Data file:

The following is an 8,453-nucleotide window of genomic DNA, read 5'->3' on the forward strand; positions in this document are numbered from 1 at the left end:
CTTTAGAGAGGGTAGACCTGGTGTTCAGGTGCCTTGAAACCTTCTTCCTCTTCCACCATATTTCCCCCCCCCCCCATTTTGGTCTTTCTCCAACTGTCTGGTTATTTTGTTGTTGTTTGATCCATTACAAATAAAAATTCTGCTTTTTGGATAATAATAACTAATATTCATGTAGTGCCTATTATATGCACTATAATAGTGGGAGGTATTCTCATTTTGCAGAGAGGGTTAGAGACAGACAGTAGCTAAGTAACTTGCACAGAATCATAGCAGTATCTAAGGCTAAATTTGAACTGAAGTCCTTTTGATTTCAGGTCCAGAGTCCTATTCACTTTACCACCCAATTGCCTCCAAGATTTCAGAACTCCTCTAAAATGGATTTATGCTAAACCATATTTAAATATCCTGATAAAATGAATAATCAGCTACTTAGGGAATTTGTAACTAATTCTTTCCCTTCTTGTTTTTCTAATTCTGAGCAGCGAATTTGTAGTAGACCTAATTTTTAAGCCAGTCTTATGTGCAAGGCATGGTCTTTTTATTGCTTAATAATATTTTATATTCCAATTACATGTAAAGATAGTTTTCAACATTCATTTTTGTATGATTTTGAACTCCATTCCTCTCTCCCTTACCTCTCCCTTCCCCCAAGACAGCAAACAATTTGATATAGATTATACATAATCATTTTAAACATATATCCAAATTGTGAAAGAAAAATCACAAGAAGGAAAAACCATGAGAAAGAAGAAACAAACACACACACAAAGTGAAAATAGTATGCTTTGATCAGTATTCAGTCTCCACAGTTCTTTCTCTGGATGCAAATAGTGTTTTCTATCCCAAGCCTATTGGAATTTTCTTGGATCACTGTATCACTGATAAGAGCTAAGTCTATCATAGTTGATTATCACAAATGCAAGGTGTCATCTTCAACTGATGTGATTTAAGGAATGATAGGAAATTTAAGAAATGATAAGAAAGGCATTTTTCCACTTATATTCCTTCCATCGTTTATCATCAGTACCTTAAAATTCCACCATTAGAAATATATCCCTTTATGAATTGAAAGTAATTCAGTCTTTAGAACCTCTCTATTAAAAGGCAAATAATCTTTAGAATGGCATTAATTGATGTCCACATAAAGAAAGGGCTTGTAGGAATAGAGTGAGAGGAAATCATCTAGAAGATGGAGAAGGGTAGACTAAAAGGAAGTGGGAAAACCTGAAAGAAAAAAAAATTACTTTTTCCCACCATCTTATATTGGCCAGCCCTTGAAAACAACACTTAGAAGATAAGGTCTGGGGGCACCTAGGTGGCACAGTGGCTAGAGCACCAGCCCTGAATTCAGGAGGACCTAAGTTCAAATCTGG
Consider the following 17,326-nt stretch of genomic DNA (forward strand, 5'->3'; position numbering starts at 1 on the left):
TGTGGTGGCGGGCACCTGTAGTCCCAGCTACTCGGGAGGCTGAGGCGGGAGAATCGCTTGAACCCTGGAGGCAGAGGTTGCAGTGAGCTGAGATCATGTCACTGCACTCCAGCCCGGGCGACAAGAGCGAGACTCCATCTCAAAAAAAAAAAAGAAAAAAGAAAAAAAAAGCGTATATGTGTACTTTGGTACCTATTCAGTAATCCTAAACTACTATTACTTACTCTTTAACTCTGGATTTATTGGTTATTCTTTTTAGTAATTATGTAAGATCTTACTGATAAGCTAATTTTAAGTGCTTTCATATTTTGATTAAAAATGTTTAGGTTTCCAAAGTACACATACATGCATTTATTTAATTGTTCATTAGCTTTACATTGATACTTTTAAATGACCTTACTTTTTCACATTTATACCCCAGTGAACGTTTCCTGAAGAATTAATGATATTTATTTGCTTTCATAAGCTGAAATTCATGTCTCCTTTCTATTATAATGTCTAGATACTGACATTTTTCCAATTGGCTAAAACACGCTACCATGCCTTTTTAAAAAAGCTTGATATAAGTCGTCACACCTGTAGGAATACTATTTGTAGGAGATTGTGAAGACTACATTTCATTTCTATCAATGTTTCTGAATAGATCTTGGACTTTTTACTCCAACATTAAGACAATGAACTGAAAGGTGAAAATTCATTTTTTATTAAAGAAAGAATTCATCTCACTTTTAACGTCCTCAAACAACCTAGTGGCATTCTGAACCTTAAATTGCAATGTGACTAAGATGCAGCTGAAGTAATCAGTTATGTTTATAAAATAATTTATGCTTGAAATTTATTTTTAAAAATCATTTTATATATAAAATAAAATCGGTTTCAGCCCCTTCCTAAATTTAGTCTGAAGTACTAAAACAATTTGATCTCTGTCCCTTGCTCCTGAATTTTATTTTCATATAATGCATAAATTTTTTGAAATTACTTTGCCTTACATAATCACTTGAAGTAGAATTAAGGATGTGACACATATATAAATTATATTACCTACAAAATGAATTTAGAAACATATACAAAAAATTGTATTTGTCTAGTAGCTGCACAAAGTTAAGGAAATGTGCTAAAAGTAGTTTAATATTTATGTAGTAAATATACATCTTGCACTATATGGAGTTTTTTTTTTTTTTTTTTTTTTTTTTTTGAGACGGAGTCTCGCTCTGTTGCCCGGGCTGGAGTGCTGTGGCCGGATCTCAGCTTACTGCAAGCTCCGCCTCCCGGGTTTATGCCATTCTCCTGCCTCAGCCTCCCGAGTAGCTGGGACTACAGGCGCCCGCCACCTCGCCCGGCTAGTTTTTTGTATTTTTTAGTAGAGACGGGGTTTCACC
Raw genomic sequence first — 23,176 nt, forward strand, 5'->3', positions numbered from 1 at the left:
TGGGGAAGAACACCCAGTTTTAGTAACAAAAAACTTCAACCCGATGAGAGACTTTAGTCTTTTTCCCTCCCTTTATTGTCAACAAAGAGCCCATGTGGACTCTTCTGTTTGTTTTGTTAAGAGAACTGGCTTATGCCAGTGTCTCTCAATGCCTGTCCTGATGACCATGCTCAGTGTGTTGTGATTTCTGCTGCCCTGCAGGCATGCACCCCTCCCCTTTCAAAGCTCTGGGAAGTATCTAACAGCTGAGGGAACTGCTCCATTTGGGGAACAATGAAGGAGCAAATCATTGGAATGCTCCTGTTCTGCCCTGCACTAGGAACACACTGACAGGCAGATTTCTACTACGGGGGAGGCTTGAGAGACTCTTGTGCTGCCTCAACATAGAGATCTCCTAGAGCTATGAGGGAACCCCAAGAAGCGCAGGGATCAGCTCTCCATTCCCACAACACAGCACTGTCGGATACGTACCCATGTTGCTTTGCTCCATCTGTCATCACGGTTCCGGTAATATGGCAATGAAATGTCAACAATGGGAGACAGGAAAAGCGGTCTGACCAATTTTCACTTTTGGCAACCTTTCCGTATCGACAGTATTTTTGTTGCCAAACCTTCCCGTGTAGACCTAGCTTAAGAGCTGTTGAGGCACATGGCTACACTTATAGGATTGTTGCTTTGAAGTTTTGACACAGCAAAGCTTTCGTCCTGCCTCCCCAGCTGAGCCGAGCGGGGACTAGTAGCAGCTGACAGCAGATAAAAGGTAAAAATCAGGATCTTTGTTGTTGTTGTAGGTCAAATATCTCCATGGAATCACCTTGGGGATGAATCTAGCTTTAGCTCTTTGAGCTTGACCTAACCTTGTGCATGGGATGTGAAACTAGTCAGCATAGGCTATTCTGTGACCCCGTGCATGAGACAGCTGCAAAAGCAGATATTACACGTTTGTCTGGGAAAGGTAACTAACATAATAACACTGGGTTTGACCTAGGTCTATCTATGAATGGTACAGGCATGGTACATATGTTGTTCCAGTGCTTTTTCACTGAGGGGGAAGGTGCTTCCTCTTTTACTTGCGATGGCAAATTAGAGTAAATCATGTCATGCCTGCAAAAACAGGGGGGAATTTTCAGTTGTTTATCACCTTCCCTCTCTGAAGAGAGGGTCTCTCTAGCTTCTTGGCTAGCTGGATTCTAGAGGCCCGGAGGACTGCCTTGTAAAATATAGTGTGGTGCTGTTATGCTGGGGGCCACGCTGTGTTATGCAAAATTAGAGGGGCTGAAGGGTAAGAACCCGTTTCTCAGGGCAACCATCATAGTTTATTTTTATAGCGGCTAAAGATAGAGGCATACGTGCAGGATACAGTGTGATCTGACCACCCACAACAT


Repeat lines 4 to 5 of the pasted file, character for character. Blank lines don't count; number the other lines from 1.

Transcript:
TGTGGTGGCGGGCACCTGTAGTCCCAGCTACTCGGGAGGCTGAGGCGGGAGAATCGCTTGAACCCTGGAGGCAGAGGTTGCAGTGAGCTGAGATCATGTCACTGCACTCCAGCCCGGGCGACAAGAGCGAGACTCCATCTCAAAAAAAAAAAAGAAAAAAGAAAAAAAAAGCGTATATGTGTACTTTGGTACCTATTCAGTAATCCTAAACTACTATTACTTACTCTTTAACTCTGGATTTATTGGTTATTCTTTTTAGTAATTATGTAAGATCTTACTGATAAGCTAATTTTAAGTGCTTTCATATTTTGATTAAAAATGTTTAGGTTTCCAAAGTACACATACATGCATTTATTTAATTGTTCATTAGCTTTACATTGATACTTTTAAATGACCTTACTTTTTCACATTTATACCCCAGTGAACGTTTCCTGAAGAATTAATGATATTTATTTGCTTTCATAAGCTGAAATTCATGTCTCCTTTCTATTATAATGTCTAGATACTGACATTTTTCCAATTGGCTAAAACACGCTACCATGCCTTTTTAAAAAAGCTTGATATAAGTCGTCACACCTGTAGGAATACTATTTGTAGGAGATTGTGAAGACTACATTTCATTTCTATCAATGTTTCTGAATAGATCTTGGACTTTTTACTCCAACATTAAGACAATGAACTGAAAGGTGAAAATTCATTTTTTATTAAAGAAAGAATTCATCTCACTTTTAACGTCCTCAAACAACCTAGTGGCATTCTGAACCTTAAATTGCAATGTGACTAAGATGCAGCTGAAGTAATCAGTTATGTTTATAAAATAATTTATGCTTGAAATTTATTTTTAAAAATCATTTTATATATAAAATAAAATCGGTTTCAGCCCCTTCCTAAATTTAGTCTGAAGTACTAAAACAATTTGATCTCTGTCCCTTGCTCCTGAATTTTATTTTCATATAATGCATAAATTTTTTGAAATTACTTTGCCTTACATAATCACTTGAAGTAGAATTAAGGATGTGACACATATATAAATTATATTACCTACAAAATGAATTTAGAAACATATACAAAAAATTGTATTTGTCTAGTAGCTGCACAAAGTTAAGGAAATGTGCTAAAAGTAGTTTAATATTTATGTAGTAAATATACATCTTGCACTATATGGAGTTTTTTTTTTTTTTTTTTTTTTTTTTTTGAGACGGAGTCTCGCTCTGTTGCCCGGGCTGGAGTGCTGTGGCCGGATCTCAGCTTACTGCAAGCTCCGCCTCCCGGGTTTATGCCATTCTCCTGCCTCAGCCTCCCGAGTAGCTGGGACTACAGGCGCCCGCCACCTCGCCCGGCTAGTTTTTTGTATTTTTTAGTAGAGACGGGGTTTCACC
Raw genomic sequence first — 23,176 nt, forward strand, 5'->3', positions numbered from 1 at the left: